The Highlands - part 1
Departing from Guayaquil on the coast, I head toward the Andean Mountains. It's the longest mountain range in the world with a length of 7100 kilometres. They spread from Colombia to Argentina, crossing Ecuador, Peru, Bolivia and Chile. Thus be prepared, you are going to see lots of mountains photos since it's the type of environment I love.
From Guayaquil to my first stop in the mountains, I travelled only 100 km as the crow fly, or about 200 km on winding roads. I went from sea level to some 3000 metres in altitude. What a change of scenery and climate.
Coyoctor Archeological Complex
There are few Inca ruins of importance in Ecuador. The site of Coyoctor is also named Baños del Inca due to the interconnected pools carved in the rock.
Even if the site is small, it's quite astonishing to see the effort that was required to sculpt a large boulder into various pools, staircases, and canals.
Ingapirca is the best preserved site in the country. The ruins were originally used by the Cañari people as an observatory. In the 15th century, the site was conquered by the Inca who repurposed it as a military fortress. Finally, after the Spanish Conquest, numerous stones were carried away for the construction of nearby cities.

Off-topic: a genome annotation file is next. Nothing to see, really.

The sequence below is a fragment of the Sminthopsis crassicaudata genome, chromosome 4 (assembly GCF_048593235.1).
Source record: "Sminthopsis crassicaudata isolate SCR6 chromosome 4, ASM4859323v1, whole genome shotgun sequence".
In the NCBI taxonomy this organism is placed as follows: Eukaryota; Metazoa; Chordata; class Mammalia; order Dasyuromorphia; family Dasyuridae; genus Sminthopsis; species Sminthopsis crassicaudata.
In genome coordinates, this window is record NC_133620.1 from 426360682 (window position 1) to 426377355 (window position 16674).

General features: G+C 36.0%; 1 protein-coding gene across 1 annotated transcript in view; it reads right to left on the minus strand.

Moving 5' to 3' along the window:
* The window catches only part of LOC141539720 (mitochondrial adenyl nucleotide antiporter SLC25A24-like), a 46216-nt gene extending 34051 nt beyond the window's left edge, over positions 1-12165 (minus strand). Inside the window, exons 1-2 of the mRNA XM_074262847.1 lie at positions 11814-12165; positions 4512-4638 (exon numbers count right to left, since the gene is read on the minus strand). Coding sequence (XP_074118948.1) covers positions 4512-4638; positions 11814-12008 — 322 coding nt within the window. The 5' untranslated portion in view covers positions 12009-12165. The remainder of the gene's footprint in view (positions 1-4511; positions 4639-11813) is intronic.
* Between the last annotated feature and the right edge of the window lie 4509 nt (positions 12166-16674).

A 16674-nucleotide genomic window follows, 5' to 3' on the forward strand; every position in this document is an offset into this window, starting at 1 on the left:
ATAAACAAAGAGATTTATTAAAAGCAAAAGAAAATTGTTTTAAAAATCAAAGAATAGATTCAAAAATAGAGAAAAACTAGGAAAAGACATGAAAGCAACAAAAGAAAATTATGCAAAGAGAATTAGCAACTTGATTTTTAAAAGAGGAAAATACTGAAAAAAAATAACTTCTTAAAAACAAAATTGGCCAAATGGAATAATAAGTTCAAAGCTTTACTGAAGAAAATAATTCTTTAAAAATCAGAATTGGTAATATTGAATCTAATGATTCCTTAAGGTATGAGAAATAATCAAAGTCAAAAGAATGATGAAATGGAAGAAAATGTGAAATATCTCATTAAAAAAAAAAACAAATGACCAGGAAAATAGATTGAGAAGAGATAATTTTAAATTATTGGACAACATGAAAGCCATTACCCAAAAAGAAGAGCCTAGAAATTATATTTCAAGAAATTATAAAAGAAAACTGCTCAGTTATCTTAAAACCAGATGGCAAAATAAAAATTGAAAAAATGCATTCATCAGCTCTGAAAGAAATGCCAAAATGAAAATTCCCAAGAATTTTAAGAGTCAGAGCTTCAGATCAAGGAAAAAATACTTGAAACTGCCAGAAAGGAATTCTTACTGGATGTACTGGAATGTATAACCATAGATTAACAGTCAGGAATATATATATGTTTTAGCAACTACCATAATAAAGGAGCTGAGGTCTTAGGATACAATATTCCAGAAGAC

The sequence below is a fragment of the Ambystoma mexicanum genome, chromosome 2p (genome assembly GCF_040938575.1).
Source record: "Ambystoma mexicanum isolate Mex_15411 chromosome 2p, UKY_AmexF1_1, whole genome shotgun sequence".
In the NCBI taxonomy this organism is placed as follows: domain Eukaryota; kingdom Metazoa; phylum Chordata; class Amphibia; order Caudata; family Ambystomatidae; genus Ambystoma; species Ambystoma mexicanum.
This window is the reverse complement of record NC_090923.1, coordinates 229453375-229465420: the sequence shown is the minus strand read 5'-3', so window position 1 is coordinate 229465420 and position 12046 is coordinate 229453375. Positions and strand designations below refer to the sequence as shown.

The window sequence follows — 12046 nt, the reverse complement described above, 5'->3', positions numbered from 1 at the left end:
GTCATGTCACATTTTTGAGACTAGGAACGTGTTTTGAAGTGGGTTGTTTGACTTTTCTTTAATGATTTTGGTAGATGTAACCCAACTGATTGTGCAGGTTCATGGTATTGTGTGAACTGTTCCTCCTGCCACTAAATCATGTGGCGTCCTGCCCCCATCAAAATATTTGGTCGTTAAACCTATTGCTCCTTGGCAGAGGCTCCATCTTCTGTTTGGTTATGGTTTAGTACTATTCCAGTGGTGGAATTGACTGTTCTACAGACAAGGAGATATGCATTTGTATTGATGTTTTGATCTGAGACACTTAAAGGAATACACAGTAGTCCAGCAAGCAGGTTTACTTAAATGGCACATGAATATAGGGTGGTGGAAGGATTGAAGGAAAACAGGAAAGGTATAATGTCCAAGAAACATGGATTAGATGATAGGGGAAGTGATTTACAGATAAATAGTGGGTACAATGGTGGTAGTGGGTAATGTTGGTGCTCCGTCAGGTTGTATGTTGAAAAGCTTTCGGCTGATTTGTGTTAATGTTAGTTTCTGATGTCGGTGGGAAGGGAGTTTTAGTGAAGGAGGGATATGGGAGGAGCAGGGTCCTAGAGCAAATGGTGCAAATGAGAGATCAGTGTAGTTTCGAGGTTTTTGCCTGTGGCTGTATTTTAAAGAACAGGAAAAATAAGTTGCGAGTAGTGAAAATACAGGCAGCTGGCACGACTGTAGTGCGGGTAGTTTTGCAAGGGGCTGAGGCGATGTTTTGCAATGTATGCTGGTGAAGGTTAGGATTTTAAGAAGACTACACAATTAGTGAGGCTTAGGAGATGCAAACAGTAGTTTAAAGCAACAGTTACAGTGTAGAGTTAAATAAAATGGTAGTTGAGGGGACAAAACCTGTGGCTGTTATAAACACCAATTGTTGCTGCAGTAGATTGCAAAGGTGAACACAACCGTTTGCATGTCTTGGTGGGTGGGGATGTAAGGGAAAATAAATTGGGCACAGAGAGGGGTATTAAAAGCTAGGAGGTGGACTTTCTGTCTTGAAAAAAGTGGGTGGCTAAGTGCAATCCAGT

The most important structure is the Temple of the Sun, with an elliptical form. A short distance from the fortress, there are a few interesting structures.
Parque nacional Sangay
Sangay is a massive park of 2710 sq km where three of the most magnificent country's volcanoes are found; Tungurahua Volcano at 5016 metres, El Altar at 5319 metres, and Sangay at 5230 metres. There are accesses to the park from various entrance points, and I will try to explore some of these zones.
Here is the first zone visited in the park; the Laguna Culebrillas.